A Business Budget – A Top-Down and Bottom-Up Approach
An Overview of the Annual Business Budget Process: A Top-Down and Bottom-Up Approach
A well thought out business budget is essential to ensuring financial goals are met within a company. This process starts with the analysis of the owner’s/shareholder’s expectations for risk, annual financial goals and the enterprise value they want to achieve. The business budgeting process should allow plenty of time for analysis and discussion so that a thoughtful projection of revenue and growth can be made. Typically, this would start in the third quarter of the prior fiscal year and include the input of both a “Top Down” and “Bottom Up” approach. Let’s delve into this in more detail.
The goals of the owner/shareholders are taken into consideration in the “Top Down” approach. Optimization of earnings and growth is the goal in most cases. However, it is also wise to take into consideration what kind of risks are associated with this outcome and how these goals affect the overall health and well-being of the company. Some questions to consider are:
- What is the revenue growth compared to the earnings growth?
- What is the goal for earnings growth for the owner/shareholders?
- How much tolerance is there for additional debt given the projected goals for growth?
- What is the long-term strategy for the company? Is a sale in the future plans?
- How will the decisions that are being proposed effect the culture of the company?
Taking all of the answers to these questions along with an analysis of prior year’s projections versus actual results, will help you better understand the forecasting of “Top Down” goals each year.
Putting the information gained through this analysis to work will result in concrete goals for your company. Perhaps the goal is to increase revenues by 15% over the prior year. Or focusing on the expense side, it could be to decrease operating expenses by 5% over last year. Also keep in mind the company culture. How do these decisions help to maintain your positive corporate culture? There are many facets of a business to consider. As the owner/shareholder, it is your responsibility to understand these as they pertain to your company and industry to create the most comprehensive “Top Down” business budget approach.
Once the “Top Down” goals are set, it is the responsibility of the department managers to take ownership of these goals. They need to break the goals down further and develop budgets and marketing strategies for their areas of responsibility. Budgeting is all about accountability. Each manager must fully understand what is expected of their area and define a path to achieving them. This is the “Bottom Up” approach. Questions that will need to be answered may include:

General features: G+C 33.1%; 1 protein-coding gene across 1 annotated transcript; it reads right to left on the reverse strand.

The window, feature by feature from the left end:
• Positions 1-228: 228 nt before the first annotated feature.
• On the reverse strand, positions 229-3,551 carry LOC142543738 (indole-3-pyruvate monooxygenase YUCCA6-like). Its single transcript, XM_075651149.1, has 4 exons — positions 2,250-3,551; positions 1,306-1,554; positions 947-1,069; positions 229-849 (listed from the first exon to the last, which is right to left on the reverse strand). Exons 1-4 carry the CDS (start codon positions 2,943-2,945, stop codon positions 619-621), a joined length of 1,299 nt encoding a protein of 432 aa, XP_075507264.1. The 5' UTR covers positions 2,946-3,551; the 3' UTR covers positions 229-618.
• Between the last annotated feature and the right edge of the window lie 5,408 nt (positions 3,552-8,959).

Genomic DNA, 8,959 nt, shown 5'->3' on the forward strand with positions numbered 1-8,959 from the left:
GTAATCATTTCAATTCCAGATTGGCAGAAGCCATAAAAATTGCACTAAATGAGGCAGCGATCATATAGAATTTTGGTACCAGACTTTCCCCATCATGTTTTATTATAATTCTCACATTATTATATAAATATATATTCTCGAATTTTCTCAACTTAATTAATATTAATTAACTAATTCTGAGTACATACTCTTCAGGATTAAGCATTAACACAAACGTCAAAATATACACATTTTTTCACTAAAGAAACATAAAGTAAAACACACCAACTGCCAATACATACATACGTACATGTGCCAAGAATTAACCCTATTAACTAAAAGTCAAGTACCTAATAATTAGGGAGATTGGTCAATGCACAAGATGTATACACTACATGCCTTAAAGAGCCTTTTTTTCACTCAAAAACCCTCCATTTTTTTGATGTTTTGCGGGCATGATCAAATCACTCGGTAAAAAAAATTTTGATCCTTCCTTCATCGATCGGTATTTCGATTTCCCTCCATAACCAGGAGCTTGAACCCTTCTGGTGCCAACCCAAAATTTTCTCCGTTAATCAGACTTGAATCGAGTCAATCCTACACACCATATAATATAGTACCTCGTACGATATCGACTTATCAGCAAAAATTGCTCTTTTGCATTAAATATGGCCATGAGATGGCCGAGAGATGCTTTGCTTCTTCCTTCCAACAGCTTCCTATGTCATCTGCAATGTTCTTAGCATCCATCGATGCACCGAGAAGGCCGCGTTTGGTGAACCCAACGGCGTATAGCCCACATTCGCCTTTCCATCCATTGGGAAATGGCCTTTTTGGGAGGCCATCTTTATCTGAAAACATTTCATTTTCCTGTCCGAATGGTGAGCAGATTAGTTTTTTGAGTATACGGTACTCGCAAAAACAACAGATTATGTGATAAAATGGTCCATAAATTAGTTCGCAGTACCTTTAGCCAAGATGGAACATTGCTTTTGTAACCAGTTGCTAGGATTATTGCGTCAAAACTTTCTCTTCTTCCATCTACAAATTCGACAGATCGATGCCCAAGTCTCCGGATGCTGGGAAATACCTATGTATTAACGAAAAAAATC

- What additional investments in labor, equipment, travel, etc. will need to be made this year?
- Are there new products or services needed and what is the time frame for development and deployment of these additions?
- What are the potential vulnerabilities that would stand in the way of achieving goals such as customer retention issues, supply chain delays?
The budgets and marketing plan’s historical data along with current market conditions also need to be taken into consideration.
Bringing It All Together
It is then important to facilitate the sharing of information from each department. The clearer the information is exchanged, the more efficient the business budget process will be. Implementation of a template with defined parameters and formatting will minimize the need for repeated requests for information from the managers. Using this methodology works well to control changes. For example, the sales manager may have the opportunity to increase sales by 50% but the operations manager may not have the capacity to build that amount of product. The choice then is to either increase the capacity of the plant or lower the sales forecast.
The final step is to ascertain any gaps between the “Top Down” goals and the “Bottom Up” budget and the marketing plan. Perhaps there is a disconnect between the desire for growth and the risk tolerance for additional capital expenditure. Maybe there is a conflict between leadership groups so that one area is favored over another. There are many reasons that a gap may exist but it is the main goal of the business budget process to identify what the gap is and how, as a team, it can be addressed and overcome.
The budget process can be time consuming and feel overwhelming. If you’re in need of budgeting help, Contact us today for a free consultation.
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